Wednesday, February 13, 2008

Columbia Closes Real Estate Deal For Displaced Residents

Columbia Closes Real Estate Deal For Displaced Residents
By Betsy Morais

Columbia University closed a $20-million real estate deal on a site to be used as affordable housing for residents displaced by the University’s Manhattanville expansion earlier this month.

The site—located at 148th Street and Broadway—is expected to include 42 affordable units and has been part of the University’s housing plan for a long time. It was included in the city’s Environmental Impact Statement, a qualitative report that analyzes the consequences of development on the socio-economic, cultural, and physical features of a neighborhood.

Displacement and potential hikes in housing costs have been among the most contentious issues surrounding the forthcoming campus expansion, as well as citywide concerns. Critics of Columbia’s vision accuse the University of disregarding local residents who fear they could be forced out of their homes directly—due to living in the footprint of the future campus—or indirectly—due to gentrification that may occur as Columbia moves in.

But Columbia has consistently asserted that it will not seek the state’s invocation of eminent domain to evict tenants who live within the campus footprint.

The lot was first obtained in September, and Columbia sealed the multi-million dollar agreement earlier this month. According to the EIS, the space will house residents who are part of the city’s Tenant Interim Lease Program and who have been determined as being directly displaced by the University’s development.

The new apartment will not take into consideration any impact of indirect displacement because, as Columbia spokesperson LaVerna Fountain explained, “It’s not supposed to.” She emphasized the University’s commitment to providing housing to families in the 132 residential units that will be directly displaced, but said, “We can’t solve the whole [housing] issue because it’s a citywide issue.”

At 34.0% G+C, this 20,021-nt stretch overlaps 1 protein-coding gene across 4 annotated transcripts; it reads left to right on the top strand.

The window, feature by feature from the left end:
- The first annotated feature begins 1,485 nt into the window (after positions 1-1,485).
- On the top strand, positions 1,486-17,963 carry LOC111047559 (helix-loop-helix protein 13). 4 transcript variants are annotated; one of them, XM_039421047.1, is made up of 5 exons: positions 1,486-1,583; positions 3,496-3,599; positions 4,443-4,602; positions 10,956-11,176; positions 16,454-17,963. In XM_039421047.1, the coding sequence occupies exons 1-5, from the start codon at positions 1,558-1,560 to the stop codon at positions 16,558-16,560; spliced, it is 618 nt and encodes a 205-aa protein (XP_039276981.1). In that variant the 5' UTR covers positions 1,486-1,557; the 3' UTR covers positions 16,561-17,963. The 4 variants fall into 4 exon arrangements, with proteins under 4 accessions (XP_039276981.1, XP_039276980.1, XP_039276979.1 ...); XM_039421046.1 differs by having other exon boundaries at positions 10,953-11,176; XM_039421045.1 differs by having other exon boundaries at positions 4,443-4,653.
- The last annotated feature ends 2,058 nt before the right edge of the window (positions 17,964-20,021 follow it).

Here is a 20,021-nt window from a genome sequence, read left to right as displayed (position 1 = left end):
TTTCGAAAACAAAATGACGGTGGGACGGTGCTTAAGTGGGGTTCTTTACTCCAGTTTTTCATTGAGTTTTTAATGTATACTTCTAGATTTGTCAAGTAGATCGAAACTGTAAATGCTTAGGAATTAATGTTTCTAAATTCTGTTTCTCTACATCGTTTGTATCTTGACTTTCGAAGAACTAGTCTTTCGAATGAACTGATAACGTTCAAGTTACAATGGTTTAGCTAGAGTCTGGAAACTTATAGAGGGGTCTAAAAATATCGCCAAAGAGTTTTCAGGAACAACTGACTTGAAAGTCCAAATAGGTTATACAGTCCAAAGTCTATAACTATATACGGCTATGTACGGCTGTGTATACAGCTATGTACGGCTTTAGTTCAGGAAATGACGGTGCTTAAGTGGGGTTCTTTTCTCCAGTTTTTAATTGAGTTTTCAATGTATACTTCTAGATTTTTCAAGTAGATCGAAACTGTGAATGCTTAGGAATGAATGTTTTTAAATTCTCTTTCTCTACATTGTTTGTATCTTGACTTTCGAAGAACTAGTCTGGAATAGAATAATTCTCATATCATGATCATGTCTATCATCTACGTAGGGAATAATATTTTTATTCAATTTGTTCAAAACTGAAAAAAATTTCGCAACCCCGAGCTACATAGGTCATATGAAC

NB - If the TIL Tenants are in agreement for this, it could be a great opportunity to upgrade their quarters to more spacious and confortable apartments with elevator service and other amenites.
But if the tenants are being mis-guided into a fight that even when winning they would not be better off, that would be a great shame.
This is an opportunity for the TIL Tenants to use their brains and to think as cooperative owners and not as public housing tenants - this can be a great opportunity if properly exploited and I hope they are receiving proper counsel and proper guidance from a hard-nosed HDFC cooperative business perspective of independence and self-sufficience kind and not of the social programs oriented mentality that creates dependency and perpetuates poverty.
The future is in their hands - I pray they seek proper guidnace - JRM

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